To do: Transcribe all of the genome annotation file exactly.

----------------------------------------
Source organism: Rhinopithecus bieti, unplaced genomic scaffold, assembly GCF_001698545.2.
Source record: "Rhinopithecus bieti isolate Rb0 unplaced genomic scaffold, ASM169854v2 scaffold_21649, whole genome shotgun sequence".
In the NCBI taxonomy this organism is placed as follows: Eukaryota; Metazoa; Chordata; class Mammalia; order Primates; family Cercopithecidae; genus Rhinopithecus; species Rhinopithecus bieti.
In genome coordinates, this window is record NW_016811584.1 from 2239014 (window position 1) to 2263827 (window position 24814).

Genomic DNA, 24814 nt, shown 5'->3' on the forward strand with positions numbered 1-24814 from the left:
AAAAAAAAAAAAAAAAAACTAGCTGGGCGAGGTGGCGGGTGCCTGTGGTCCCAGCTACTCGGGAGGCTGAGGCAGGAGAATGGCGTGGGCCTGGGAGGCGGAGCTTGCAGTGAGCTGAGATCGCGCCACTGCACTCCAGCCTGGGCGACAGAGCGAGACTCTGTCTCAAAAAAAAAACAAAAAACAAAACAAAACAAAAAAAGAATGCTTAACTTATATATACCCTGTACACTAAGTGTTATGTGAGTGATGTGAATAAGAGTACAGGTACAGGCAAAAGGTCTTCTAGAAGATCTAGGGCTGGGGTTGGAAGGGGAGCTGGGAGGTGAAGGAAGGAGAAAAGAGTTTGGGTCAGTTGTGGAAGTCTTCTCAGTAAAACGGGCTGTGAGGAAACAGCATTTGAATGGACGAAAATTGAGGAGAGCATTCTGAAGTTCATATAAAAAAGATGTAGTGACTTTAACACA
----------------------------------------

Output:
Source organism: Rhinopithecus bieti, unplaced genomic scaffold, assembly GCF_001698545.2.
Source record: "Rhinopithecus bieti isolate Rb0 unplaced genomic scaffold, ASM169854v2 scaffold_21649, whole genome shotgun sequence".
In the NCBI taxonomy this organism is placed as follows: Eukaryota; Metazoa; Chordata; class Mammalia; order Primates; family Cercopithecidae; genus Rhinopithecus; species Rhinopithecus bieti.
In genome coordinates, this window is record NW_016811584.1 from 2239014 (window position 1) to 2263827 (window position 24814).

Genomic DNA, 24814 nt, shown 5'->3' on the forward strand with positions numbered 1-24814 from the left:
AAAAAAAAAAAAAAAAAACTAGCTGGGCGAGGTGGCGGGTGCCTGTGGTCCCAGCTACTCGGGAGGCTGAGGCAGGAGAATGGCGTGGGCCTGGGAGGCGGAGCTTGCAGTGAGCTGAGATCGCGCCACTGCACTCCAGCCTGGGCGACAGAGCGAGACTCTGTCTCAAAAAAAAAACAAAAAACAAAACAAAACAAAAAAAGAATGCTTAACTTATATATACCCTGTACACTAAGTGTTATGTGAGTGATGTGAATAAGAGTACAGGTACAGGCAAAAGGTCTTCTAGAAGATCTAGGGCTGGGGTTGGAAGGGGAGCTGGGAGGTGAAGGAAGGAGAAAAGAGTTTGGGTCAGTTGTGGAAGTCTTCTCAGTAAAACGGGCTGTGAGGAAACAGCATTTGAATGGACGAAAATTGAGGAGAGCATTCTGAAGTTCATATAAAAAAGATGTAGTGACTTTAACACA